Ben Kunz is vp of strategic planning at Mediassociates, a media planning agency.
It’s September once again, and so we eagerly wait for Apple CEO Tim Cook, like The Great Pumpkin, to finally emerge from his product patch to unveil a new Apple gadget that is exciting. Yawn.
Apple has been slow on design upgrades in recent years, mocking us with an iPhone 5 screen the same size as a business card, perhaps because lead designer Jony Ive has focused too much on that crazy circular new headquarters.
Sure that hasn’t stopped some enthusiasts from queueing up at stores already — for a product that won’t even be revealed until Sept. 9. But Apple needs to get it together or Samsung and Google will eat its lunch. IPhone glass slabs are commodities. Tablets are cresting the hype curve as phablets show more utility. Cook must realize this — so here are our predictions for what the new iWatch will (or at least should) come equipped with.
Cook will unveil an iWatch with a flexible screen. Flexible? Hell, yes. You see, Apple has patent No. 8,816,977 for a flexible touchscreen that can bend fluidly over small batteries and buttons, provide tactile feedback to the wearer, and give protective cover to speakers. Basically, the perfect color screen to wrap glowingly around your sweaty wrist without male geeks feeling like they’re wearing a hard bracelet. Flexible screens would be a design breakthrough. And if there’s anything Apple needs, it’s a new design to break out of the glass-slab clutter.
The iWatch will solve our medical-record travesty. Americans, you should be up in arms that your Toyota dealership has better data on your car than your physician has about your health. Most doctors have patient-file systems about as smart as the Dewey Decimal System. The iWatch could fix this — the flexible screens, according to the patent above, can receive electrical input from users: everything from sound waves to barometric pressure. Monitoring your pulse and other vitals should be easy. Tie that to both weekend warrior athletes (who will have the $400 or so required to buy this thing) and our aging Boomer population (who pay similar crazy fees annually for life alert systems) and the market for medical monitoring is enormous. Hello, Apple investors.
The iWatch will solve your home’s nutty remote control problem. Look at your living room coffee table. Now look at your TV. Three remotes. One TV. Hello, opportunity. It’s no secret that Apple, Google, Samsung and Netflix all want to break open your cable system’s monopoly on $70 billion in annual U.S. television advertising — plus another $70 billion or so spent in cable fees. Apple has zero shot at getting you to replace all the big TVs you just bought this decade for your home with a new Apple giant screen, but surely it could use a band on your wrist to build a UX that controls everything in your living room. And oh, by the way, you could more easily download movies from iTunes. Ka-ching.
The iWatch will upgrade stupid Siri. That’s right — there’s a reason you no longer boot up that supposedly intelligent assistant on your iPhone. Siri is kinda dumb. She was built as an offshoot of the SRI Artificial Intelligence Center, part of a big government DARPA project, and originally sourced data from 45 partners, such as AllMenus.com, Rotten Tomatoes and Yelp. Wired recently reported that by the time Apple launched it, data sources had been culled to only about half a dozen (likely groups that played well with only Apple). Several of Siri’s inventors have since bailed and are trying to build a better artificial intelligence called Viv. If Apple wants to maintain leadership in the voice-controlled field of electronics, it’s time to upgrade Siri’s intelligence. And maybe the maps thing, too. (Sorry, Apple, didn’t mean to go there.)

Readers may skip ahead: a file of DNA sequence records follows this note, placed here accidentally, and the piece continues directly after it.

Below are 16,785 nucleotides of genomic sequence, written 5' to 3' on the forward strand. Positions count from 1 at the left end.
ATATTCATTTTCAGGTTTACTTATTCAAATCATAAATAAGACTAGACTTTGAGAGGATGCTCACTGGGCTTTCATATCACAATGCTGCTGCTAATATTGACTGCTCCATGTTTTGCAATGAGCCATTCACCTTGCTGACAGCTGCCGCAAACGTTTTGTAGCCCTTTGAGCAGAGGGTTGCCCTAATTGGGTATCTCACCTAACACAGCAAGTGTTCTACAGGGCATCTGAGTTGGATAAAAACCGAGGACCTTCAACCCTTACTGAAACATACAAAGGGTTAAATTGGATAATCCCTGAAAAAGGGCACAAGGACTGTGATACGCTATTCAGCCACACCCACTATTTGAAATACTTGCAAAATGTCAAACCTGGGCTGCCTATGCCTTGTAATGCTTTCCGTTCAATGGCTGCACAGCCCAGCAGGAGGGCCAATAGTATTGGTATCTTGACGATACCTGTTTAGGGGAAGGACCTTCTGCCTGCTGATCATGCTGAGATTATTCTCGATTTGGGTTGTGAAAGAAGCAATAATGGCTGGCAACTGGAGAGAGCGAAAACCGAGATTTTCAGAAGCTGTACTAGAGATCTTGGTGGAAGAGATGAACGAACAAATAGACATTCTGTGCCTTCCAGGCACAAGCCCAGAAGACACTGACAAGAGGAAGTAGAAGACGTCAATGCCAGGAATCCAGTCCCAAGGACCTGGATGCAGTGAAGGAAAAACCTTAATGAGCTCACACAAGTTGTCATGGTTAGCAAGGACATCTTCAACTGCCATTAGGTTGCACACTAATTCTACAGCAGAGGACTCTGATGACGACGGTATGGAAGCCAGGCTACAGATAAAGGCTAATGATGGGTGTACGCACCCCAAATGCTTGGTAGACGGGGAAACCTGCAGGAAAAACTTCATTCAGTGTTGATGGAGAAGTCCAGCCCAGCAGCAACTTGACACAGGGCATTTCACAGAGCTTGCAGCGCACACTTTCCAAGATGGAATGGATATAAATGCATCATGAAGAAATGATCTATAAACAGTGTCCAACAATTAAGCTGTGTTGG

The iWatch will control your home. This is a no-brainer. Google bought Nest and is now working on a new wireless protocol to control all the gadgets in your home. Philips is launching intelligent lightbulbs that change colors tied to your mood and has prototypes for glass windows that can electronically turn into shades or images of trees or even paintings. The Internet of things will soon be everywhere like electricity — you don’t walk into a house today and say, whoa, this room is electrified! — and Apple needs to get in on the wired-home game. What better way to control everything in your home than a flick of your wrist?
The iWatch won’t be a phone. Sorry. The battery life and cell range aren’t there yet, and Apple can’t cannibalize its iPhone 6 sales. (It has a bad-enough risk with the larger iPhone screen size, which may erode iPad revenue.) Expect Apple to hold off, as it always does, with real phone and messaging functionality for a few years until it can milk all the revenue it can from its original substandard iWatch design.
Substandard, did we say? How can the new iWatch be that? Because it’s only generation 1 for now, and in a few years, you won’t want next Tuesday’s original iWatch any more than you’d put up with the lousy pixelated screen on your iPhone 1. IWatch 2 will build in a videophone. IWatch 3 will have holograms. IWatch 4 will … oh, never mind. Until those future, improved wrist models are released, you will be in love with your new $400 wristband.
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